Zakura is a no frills Japanese joint with delightful service. It’s always busy. I go for dumplings and for the splendid agedashi tofu. Simple, straightforward, friendly and fun. There’s another branch on Wexford Street.

 

Urchin

22 St Stephen’s Green
Dublin 2
Phone: 01 638 3939

Dishes for sharing strike again but this time in a marine-themed basement where you can almost hear the tide on the shingle. Sean Smith and Martijn Kajuiter create wildly exciting dishes based simply on what tastes good. There are some lovely surprises. A scallop dish put a very broad smile on my face. That kind of thing.

 

Dooks Fine Foods

Kerry Street
Fethard
Co. Tipperary
Phone: 052 613 0828

Richard Gleeson has come home to Fethard having worked with Yotam Ottolenghi, with Skye Gyngell when she was at Michelin-starred Petersham Nurseries and latterly with what I think of as the Avoca of Camden and Hampstead, Melrose & Morgan. This bright, modern restaurant not far off the M8 shows considerable promise.

 

The Sussex

8/9 Sussex Terrace
Upper Leeson Street
Dublin 4
Phone: 01 538 8100

The Sussex lies above one of Dublin’s best loved pubs, O’Brien’s of Leeson Street. Low-ceilinged and quite cosy, it feels like a very urban, cool gastropub. Cooking is simple, eclectic and well executed (they do good smokies, that smoked haddock dish popularised by Le Coq Hardi).

 

Osteria Lucio

Underneath the arches, by Grand Canal Dock station is the source of the some of the best pizza in Dublin – and a range of other Italian-inspired cooking. Earthy but refined, impeccably executed but affordable. And it involves two Michelin-starred chefs.

Source: osterialucio.com

 

Iberian Way

Douglas Street
Cork
Phone: 087 954 6451

Located in a deeply unattractive part of the city but only five minute’s walk from the centre, this is a Spanish food shop by day, becoming a makeshift restaurant at night serving some of the best and most authentic tapas in Ireland. The croquetas are amongst the best I’ve had anywhere, ethereally gossamer light. Very charming, very busy so book well ahead.

 

Wildeside Café

1 St Gabriel’s Court
Cabinteely
Dublin 18
Phone: 01 275 0128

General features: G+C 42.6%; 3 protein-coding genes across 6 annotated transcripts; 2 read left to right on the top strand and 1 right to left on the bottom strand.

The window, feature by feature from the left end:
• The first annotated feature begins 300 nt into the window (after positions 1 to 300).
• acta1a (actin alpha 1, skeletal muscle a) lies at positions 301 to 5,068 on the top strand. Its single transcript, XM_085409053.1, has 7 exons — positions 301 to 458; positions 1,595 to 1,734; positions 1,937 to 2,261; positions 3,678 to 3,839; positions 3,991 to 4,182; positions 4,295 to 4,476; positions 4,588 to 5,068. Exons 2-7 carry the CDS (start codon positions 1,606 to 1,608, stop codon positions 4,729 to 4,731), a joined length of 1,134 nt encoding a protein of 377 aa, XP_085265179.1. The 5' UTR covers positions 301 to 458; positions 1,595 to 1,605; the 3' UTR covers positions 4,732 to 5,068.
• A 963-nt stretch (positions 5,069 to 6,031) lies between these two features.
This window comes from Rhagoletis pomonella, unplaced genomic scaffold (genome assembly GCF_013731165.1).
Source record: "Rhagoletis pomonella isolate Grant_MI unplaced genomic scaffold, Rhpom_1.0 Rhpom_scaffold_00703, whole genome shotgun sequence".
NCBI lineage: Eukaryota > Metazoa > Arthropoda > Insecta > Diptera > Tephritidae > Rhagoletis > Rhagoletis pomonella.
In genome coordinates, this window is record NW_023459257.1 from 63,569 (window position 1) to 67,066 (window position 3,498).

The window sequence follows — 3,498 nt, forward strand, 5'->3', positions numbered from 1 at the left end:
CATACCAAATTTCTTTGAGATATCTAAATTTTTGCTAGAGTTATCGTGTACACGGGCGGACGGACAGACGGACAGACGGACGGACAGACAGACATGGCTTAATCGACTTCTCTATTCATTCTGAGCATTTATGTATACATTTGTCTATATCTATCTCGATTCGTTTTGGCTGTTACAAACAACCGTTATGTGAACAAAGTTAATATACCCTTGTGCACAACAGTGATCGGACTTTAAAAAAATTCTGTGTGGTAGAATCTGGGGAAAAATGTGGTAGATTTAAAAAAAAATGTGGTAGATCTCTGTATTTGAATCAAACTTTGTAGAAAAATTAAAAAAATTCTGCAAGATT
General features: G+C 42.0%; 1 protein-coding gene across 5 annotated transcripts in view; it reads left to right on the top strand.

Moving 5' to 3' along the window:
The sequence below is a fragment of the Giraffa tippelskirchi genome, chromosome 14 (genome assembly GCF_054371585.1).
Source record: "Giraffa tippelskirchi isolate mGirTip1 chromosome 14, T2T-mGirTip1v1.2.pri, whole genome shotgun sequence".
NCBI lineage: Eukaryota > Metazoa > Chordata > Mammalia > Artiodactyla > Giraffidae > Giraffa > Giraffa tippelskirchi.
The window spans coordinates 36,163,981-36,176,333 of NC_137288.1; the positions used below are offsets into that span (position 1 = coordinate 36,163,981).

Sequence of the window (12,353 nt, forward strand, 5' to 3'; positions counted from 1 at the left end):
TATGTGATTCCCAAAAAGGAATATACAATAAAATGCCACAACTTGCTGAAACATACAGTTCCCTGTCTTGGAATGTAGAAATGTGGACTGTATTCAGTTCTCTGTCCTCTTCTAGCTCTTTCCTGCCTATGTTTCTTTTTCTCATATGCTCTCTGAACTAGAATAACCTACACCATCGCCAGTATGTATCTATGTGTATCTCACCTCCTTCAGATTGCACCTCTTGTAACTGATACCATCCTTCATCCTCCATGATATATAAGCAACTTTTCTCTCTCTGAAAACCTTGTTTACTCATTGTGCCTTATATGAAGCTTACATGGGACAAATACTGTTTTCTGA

In a city where most chefs are young, Alan O’Reilly is reassuringly mature. He gave Conrad Gallagher his first job when he came back to Ireland, ran the restaurant at Brown Thomas for many years and even had a fling with serious pizza, ahead of its time. In Wildeside he has found his true niche, cooking serious food at keen prices for an appreciative audience deep in south Dublin. It’s small and cosy, functions as a café during the day and has a proper buzz at night.

 

Piglet Wine Bar

Cow’s Lane
Dublin 2
Phone: 01 707 9786

Can this be the restaurant that Dublin has been waiting for? This is, in its own description of itself, a wine bar; and it is a wine bar that should be taken very seriously indeed, with a selection that kicks off at €24 per bottle and doesn’t feature a single wine that isn’t very fairly priced or meticulously chosen by Enrico Fantasia, wine merchant, former opera singer and ray of Italian sunshine in our Augustan capital of a Gaelic nation.

 

Mr Fox

38 Parnell Square West
Dublin 1
Phone: 01 874 7778

This was, until its sad demise, The Hot Stove and while its style is rather different, Mr Fox continues the standard set by Joy Beattie. Now under Stephen McAllister of The Pig’s Ear and chef Andrew Smith, it cooks serious food but with a sense of fun (witness the “walnut whips”). Any place that does lardo on sourdough toast is well on the way to being loved by me; Mr Fox goes further; it’s excellent cooking with no tablecloths or bullshit.